'Half Scotland sniggered and the other half scowled, when in letters to the Scotsman and the Glasgow Herald, I put forward my suggestion that prisoners in Scottish jails be allowed to wear their kilts as their national birthright if such be their wish.'
From his origins as an illegitimate child in the slums of Glasgow, Fergus Lamont sets out to reclaim his inheritance and to remake his identity as soldier, poet and would-be aristocrat.
Covering the years from the turn of the century to the Second World War, Fergus's unforgettable voice recounts a tale of vanity, success and betrayal which shines its own sardonic light on Scotland and the cultural and political issues of the day.
At odds with his origins and unsettled in his aristocratic pretensions, Fergus Lamont reaches middle age before he is offered at least the hope of redemption in a love affair with an island woman.
How it turns out and what he learns too late, adds a tragic dimension to the scathing humour of this, Robin Jenkins's most searching exploration of the modern Scottish psyche.
The class-conscious, early-20th-century life story of Fergus Lamont - who, after being bought a boy's kilt by his ostracized (and soon to be a suicide) mother, never wears anything but aristocratic kilts on his lower half again: uppity behavior for a wee-un from the Gantock slums of Scotland. But not really - because Fergus, it so happens, was in fact fathered by a laird. And, throughout this solid but uneventful tale, Scottish novelist Jenkins closely follows the taking-up and puttingdown of Fergus' assumptions of class. Fergus eventually will become a poet, weathered by a World War I officership and soured by marriage to the unfaithful Betty - a popular novelist whose bitchery leads Fergus to forswear society in favor of self-exile to the Hebrides village of East Gerinish. Life is ducky there, with plain-in-the-head, lovely Kirstie. But when she dies, Fergus, growing old, returns one last time to Gantock and his roots, set-straight finally as to who he really is. Jenkins provides some well-aimed observations about Scottish character, and his forays into dialect are never so overdone as to be less than burr-edly appealing. But probably only Scots-ophiles will find enough satisfaction from the local colors here to make this dry, rather heavy fictional biography a consistent pleasure. (Kirkus Reviews)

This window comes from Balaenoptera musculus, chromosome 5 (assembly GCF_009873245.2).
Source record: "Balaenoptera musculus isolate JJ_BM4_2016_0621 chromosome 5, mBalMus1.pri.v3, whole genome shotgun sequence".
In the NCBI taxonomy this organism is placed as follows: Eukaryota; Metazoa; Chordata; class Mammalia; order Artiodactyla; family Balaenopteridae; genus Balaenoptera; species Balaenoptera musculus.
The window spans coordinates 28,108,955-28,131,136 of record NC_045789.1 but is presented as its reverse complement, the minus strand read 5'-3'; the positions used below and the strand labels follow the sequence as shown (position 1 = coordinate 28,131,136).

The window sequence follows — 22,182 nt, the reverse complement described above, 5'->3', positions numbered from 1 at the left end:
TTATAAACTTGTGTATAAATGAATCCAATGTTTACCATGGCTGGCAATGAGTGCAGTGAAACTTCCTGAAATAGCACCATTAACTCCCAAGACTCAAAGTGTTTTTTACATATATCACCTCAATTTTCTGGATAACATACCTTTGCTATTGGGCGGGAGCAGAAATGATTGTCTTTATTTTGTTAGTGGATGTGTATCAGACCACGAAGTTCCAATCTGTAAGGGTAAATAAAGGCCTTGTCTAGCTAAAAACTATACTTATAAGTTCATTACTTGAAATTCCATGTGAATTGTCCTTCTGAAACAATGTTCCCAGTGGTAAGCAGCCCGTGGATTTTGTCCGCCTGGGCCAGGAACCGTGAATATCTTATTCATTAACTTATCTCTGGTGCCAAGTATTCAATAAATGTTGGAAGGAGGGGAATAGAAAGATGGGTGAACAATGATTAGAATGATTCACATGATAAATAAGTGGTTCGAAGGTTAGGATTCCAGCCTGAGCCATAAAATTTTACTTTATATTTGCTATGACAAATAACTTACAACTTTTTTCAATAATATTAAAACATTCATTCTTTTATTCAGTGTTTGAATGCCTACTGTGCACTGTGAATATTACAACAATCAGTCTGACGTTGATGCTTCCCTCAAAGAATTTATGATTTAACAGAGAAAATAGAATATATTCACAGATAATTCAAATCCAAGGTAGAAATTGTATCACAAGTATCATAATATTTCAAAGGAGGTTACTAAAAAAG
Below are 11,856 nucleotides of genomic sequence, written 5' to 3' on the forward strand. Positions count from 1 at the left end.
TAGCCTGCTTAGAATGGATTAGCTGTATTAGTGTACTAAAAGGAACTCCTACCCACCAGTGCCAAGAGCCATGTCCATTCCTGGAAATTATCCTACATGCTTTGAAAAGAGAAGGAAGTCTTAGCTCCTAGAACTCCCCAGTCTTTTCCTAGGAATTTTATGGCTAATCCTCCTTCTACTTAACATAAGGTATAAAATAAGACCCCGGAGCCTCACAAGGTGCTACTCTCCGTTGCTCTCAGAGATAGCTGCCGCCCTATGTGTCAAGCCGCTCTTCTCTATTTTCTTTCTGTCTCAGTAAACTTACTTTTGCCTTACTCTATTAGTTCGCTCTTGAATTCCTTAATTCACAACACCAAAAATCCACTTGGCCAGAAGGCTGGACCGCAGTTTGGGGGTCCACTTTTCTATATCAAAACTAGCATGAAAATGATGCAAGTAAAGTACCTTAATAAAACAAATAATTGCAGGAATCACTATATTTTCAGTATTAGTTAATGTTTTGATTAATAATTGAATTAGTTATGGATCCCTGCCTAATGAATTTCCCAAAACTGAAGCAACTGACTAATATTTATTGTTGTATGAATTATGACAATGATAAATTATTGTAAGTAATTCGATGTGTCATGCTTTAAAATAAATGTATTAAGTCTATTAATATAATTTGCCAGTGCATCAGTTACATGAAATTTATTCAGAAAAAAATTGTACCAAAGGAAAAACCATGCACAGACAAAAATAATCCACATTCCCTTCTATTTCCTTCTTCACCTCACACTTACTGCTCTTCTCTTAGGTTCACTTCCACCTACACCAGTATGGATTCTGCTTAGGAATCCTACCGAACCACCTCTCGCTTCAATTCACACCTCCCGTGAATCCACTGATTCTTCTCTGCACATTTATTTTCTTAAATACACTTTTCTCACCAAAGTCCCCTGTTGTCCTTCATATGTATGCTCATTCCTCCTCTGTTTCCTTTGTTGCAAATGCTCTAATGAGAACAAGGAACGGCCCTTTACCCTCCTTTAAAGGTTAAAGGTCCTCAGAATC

Series: Canongate Classic
Number Of Pages: 352
Published: 10th January 1998
Publisher: Canongate Books Ltd
Country of Publication: GB
Dimensions (cm): 19.8 x 12.9
Weight (kg): 0.24
Edition Type: New edition